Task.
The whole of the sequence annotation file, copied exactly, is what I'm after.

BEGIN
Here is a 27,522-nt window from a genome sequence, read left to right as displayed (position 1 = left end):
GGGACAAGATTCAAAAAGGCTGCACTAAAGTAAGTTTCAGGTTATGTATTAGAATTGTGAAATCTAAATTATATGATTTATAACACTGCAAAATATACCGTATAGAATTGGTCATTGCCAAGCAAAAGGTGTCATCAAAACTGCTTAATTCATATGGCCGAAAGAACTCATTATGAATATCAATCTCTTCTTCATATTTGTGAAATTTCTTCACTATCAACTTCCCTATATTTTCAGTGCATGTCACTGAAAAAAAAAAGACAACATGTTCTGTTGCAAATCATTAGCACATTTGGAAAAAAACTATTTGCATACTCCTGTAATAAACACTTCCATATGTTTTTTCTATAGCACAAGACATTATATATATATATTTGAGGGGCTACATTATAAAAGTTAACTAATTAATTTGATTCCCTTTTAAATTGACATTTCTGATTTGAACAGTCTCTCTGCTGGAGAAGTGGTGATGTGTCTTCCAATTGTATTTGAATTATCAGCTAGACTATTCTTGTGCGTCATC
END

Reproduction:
Here is a 27,522-nt window from a genome sequence, read left to right as displayed (position 1 = left end):
GGGACAAGATTCAAAAAGGCTGCACTAAAGTAAGTTTCAGGTTATGTATTAGAATTGTGAAATCTAAATTATATGATTTATAACACTGCAAAATATACCGTATAGAATTGGTCATTGCCAAGCAAAAGGTGTCATCAAAACTGCTTAATTCATATGGCCGAAAGAACTCATTATGAATATCAATCTCTTCTTCATATTTGTGAAATTTCTTCACTATCAACTTCCCTATATTTTCAGTGCATGTCACTGAAAAAAAAAAGACAACATGTTCTGTTGCAAATCATTAGCACATTTGGAAAAAAACTATTTGCATACTCCTGTAATAAACACTTCCATATGTTTTTTCTATAGCACAAGACATTATATATATATATTTGAGGGGCTACATTATAAAAGTTAACTAATTAATTTGATTCCCTTTTAAATTGACATTTCTGATTTGAACAGTCTCTCTGCTGGAGAAGTGGTGATGTGTCTTCCAATTGTATTTGAATTATCAGCTAGACTATTCTTGTGCGTCATC